Moral Hazard vs. Liquidity and Optimal Unemployment Insurance
This paper presents new evidence on why unemployment insurance (UI) benefits affect search behavior and develops a simple method of calculating the welfare gains from UI using this evidence. I show that 60 percent of the increase in unemployment durations caused by UI benefits is due to a "liquidity effect" rather than distortions in marginal incentives to search ("moral hazard") by combining two empirical strategies. First, I find that increases in benefits have much larger effects on durations for liquidity constrained households. Second, lump-sum severance payments increase durations substantially among constrained households. I derive a formula for the optimal benefit level that depends only on the reduced-form liquidity and moral hazard elasticities. The formula implies that the optimal UI benefit level exceeds 50 percent of the wage. The "exact identification" approach to welfare analysis proposed here yields robust optimal policy results because it does not require structural estimation of primitives.
I have benefited from discussions with Joseph Altonji, Alan Auerbach, Olivier Blanchard, Richard Blundell, David Card, Liran Einav, Martin Feldstein, Amy Finkelstein, Jon Gruber, Jerry Hausman, Caroline Hoxby, Juan Jimeno, Kenneth Judd, Lawrence Katz, Patrick Kline, Bruce Meyer, Ariel Pakes, Luigi Pistaferri, Emmanuel Saez, Jesse Shapiro, Robert Shimer, Adam Szeidl, Ivan Werning, anonymous referees, and numerous seminar participants. Philippe Bouzaglou, Greg Bruich, David Lee, Ity Shurtz, Jim Sly, and Philippe Wingender provided excellent research assistance. I am very grateful to Julie Cullen and Jon Gruber for sharing their unemployment benefit calculator, and to Suzanne Simonetta and Loryn Lancaster at the Dept. of Labor for assistance with state UI laws. Funding from the National Science Foundation and NBER is gratefully acknowledged. The data and code used for the empirical analysis and numerical simulations are available on the author's website. The views expressed herein are those of the author(s) and do not necessarily reflect the views of the National Bureau of Economic Research.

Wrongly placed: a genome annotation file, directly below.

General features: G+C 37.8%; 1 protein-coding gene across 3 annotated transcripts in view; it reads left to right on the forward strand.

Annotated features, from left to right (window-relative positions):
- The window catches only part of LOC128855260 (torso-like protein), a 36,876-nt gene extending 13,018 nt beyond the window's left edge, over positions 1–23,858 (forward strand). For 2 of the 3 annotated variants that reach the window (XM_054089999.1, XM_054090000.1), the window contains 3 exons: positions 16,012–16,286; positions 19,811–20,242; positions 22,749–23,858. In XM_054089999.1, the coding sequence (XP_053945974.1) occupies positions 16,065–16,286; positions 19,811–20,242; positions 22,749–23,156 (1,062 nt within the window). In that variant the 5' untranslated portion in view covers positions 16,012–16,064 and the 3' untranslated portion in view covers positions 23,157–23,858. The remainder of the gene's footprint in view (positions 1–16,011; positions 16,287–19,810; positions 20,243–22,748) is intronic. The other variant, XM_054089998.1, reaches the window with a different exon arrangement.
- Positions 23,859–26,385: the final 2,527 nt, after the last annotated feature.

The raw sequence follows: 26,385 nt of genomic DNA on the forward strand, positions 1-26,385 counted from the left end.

- The majority of the increase in the duration of unemployment that is caused by UI benefits actually is attributable to the liquidity...
Raj Chetty, 2008. "Moral Hazard versus Liquidity and Optimal Unemployment Insurance," Journal of Political Economy, University of Chicago Press, vol. 116(2), pages 173-234, 04.